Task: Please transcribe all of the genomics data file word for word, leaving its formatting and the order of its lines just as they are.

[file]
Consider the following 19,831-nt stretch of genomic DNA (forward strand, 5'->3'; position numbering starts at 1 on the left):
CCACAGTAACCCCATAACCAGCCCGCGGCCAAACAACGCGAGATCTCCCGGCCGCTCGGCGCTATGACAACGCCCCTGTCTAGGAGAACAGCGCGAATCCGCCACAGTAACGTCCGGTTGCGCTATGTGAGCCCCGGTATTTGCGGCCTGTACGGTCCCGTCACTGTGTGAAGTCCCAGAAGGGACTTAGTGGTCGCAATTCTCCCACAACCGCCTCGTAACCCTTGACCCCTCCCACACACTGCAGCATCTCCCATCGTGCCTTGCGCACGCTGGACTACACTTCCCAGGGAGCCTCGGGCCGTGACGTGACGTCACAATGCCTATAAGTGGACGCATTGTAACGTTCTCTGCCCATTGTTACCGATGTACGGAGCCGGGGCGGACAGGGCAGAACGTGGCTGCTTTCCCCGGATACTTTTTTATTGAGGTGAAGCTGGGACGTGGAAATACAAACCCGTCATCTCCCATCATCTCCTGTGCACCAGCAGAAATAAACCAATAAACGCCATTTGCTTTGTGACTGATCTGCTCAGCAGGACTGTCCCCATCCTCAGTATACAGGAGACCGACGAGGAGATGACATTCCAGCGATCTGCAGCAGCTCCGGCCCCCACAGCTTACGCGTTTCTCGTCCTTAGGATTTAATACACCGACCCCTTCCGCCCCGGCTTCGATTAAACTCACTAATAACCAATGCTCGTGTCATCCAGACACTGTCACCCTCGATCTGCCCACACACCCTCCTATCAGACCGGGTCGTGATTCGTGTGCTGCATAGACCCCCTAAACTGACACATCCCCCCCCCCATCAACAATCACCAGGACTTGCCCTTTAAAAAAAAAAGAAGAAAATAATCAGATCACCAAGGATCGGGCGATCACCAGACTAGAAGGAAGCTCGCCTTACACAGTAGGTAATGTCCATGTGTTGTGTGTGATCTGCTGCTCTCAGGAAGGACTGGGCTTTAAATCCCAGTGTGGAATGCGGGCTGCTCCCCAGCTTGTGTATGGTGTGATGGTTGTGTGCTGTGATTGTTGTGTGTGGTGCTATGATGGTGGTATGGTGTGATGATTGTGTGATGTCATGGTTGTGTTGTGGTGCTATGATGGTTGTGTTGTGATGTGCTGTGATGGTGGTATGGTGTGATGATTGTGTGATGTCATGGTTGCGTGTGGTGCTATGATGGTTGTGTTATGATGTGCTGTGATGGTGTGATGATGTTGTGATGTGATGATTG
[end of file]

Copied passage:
Consider the following 19,831-nt stretch of genomic DNA (forward strand, 5'->3'; position numbering starts at 1 on the left):
CCACAGTAACCCCATAACCAGCCCGCGGCCAAACAACGCGAGATCTCCCGGCCGCTCGGCGCTATGACAACGCCCCTGTCTAGGAGAACAGCGCGAATCCGCCACAGTAACGTCCGGTTGCGCTATGTGAGCCCCGGTATTTGCGGCCTGTACGGTCCCGTCACTGTGTGAAGTCCCAGAAGGGACTTAGTGGTCGCAATTCTCCCACAACCGCCTCGTAACCCTTGACCCCTCCCACACACTGCAGCATCTCCCATCGTGCCTTGCGCACGCTGGACTACACTTCCCAGGGAGCCTCGGGCCGTGACGTGACGTCACAATGCCTATAAGTGGACGCATTGTAACGTTCTCTGCCCATTGTTACCGATGTACGGAGCCGGGGCGGACAGGGCAGAACGTGGCTGCTTTCCCCGGATACTTTTTTATTGAGGTGAAGCTGGGACGTGGAAATACAAACCCGTCATCTCCCATCATCTCCTGTGCACCAGCAGAAATAAACCAATAAACGCCATTTGCTTTGTGACTGATCTGCTCAGCAGGACTGTCCCCATCCTCAGTATACAGGAGACCGACGAGGAGATGACATTCCAGCGATCTGCAGCAGCTCCGGCCCCCACAGCTTACGCGTTTCTCGTCCTTAGGATTTAATACACCGACCCCTTCCGCCCCGGCTTCGATTAAACTCACTAATAACCAATGCTCGTGTCATCCAGACACTGTCACCCTCGATCTGCCCACACACCCTCCTATCAGACCGGGTCGTGATTCGTGTGCTGCATAGACCCCCTAAACTGACACATCCCCCCCCCCATCAACAATCACCAGGACTTGCCCTTTAAAAAAAAAAGAAGAAAATAATCAGATCACCAAGGATCGGGCGATCACCAGACTAGAAGGAAGCTCGCCTTACACAGTAGGTAATGTCCATGTGTTGTGTGTGATCTGCTGCTCTCAGGAAGGACTGGGCTTTAAATCCCAGTGTGGAATGCGGGCTGCTCCCCAGCTTGTGTATGGTGTGATGGTTGTGTGCTGTGATTGTTGTGTGTGGTGCTATGATGGTGGTATGGTGTGATGATTGTGTGATGTCATGGTTGTGTTGTGGTGCTATGATGGTTGTGTTGTGATGTGCTGTGATGGTGGTATGGTGTGATGATTGTGTGATGTCATGGTTGCGTGTGGTGCTATGATGGTTGTGTTATGATGTGCTGTGATGGTGTGATGATGTTGTGATGTGATGATTG